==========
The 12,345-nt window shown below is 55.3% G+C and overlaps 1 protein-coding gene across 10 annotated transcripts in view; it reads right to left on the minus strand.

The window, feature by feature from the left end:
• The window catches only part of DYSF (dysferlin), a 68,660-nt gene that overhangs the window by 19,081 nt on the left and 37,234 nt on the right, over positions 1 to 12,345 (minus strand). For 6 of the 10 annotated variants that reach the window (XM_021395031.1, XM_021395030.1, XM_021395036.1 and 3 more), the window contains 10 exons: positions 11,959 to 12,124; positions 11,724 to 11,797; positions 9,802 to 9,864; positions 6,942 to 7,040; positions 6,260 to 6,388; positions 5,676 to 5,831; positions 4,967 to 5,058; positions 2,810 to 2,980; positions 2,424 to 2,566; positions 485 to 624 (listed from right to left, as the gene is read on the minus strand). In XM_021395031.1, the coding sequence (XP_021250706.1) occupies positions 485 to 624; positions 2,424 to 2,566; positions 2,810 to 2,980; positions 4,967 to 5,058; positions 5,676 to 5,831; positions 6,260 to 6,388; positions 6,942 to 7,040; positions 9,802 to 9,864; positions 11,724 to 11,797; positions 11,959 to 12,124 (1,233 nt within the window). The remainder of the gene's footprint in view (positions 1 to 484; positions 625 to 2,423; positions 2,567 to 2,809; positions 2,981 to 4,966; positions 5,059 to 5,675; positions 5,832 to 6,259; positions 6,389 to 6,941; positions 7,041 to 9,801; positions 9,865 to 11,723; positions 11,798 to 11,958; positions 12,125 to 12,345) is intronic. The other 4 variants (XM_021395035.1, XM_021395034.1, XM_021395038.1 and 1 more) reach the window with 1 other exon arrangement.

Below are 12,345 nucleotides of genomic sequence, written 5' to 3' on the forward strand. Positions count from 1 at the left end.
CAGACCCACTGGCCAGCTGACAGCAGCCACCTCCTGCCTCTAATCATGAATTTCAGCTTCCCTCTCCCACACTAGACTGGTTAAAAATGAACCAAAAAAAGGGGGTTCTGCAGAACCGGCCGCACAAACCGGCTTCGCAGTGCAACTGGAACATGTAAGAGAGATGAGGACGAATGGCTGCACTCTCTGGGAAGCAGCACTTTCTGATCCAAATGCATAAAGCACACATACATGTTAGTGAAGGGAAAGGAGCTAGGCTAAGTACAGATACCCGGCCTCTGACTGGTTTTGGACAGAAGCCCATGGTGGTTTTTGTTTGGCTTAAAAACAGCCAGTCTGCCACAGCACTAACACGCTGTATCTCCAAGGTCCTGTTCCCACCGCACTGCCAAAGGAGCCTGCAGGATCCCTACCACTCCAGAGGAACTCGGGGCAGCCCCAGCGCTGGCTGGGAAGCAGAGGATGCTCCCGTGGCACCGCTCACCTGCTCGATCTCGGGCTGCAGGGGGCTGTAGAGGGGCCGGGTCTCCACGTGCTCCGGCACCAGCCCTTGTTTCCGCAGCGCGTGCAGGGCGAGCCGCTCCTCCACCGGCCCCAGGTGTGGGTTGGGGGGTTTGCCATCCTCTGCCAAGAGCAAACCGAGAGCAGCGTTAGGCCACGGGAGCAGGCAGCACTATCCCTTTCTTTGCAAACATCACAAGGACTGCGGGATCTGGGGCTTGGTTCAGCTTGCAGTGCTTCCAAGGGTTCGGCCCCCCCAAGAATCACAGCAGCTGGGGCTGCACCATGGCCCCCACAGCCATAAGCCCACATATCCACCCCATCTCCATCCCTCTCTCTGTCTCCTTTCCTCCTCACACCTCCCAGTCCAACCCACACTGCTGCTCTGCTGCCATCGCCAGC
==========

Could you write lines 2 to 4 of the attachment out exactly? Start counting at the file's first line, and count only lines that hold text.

The window, feature by feature from the left end:
• The window catches only part of DYSF (dysferlin), a 68,660-nt gene that overhangs the window by 19,081 nt on the left and 37,234 nt on the right, over positions 1 to 12,345 (minus strand). For 6 of the 10 annotated variants that reach the window (XM_021395031.1, XM_021395030.1, XM_021395036.1 and 3 more), the window contains 10 exons: positions 11,959 to 12,124; positions 11,724 to 11,797; positions 9,802 to 9,864; positions 6,942 to 7,040; positions 6,260 to 6,388; positions 5,676 to 5,831; positions 4,967 to 5,058; positions 2,810 to 2,980; positions 2,424 to 2,566; positions 485 to 624 (listed from right to left, as the gene is read on the minus strand). In XM_021395031.1, the coding sequence (XP_021250706.1) occupies positions 485 to 624; positions 2,424 to 2,566; positions 2,810 to 2,980; positions 4,967 to 5,058; positions 5,676 to 5,831; positions 6,260 to 6,388; positions 6,942 to 7,040; positions 9,802 to 9,864; positions 11,724 to 11,797; positions 11,959 to 12,124 (1,233 nt within the window). The remainder of the gene's footprint in view (positions 1 to 484; positions 625 to 2,423; positions 2,567 to 2,809; positions 2,981 to 4,966; positions 5,059 to 5,675; positions 5,832 to 6,259; positions 6,389 to 6,941; positions 7,041 to 9,801; positions 9,865 to 11,723; positions 11,798 to 11,958; positions 12,125 to 12,345) is intronic. The other 4 variants (XM_021395035.1, XM_021395034.1, XM_021395038.1 and 1 more) reach the window with 1 other exon arrangement.

Below are 12,345 nucleotides of genomic sequence, written 5' to 3' on the forward strand. Positions count from 1 at the left end.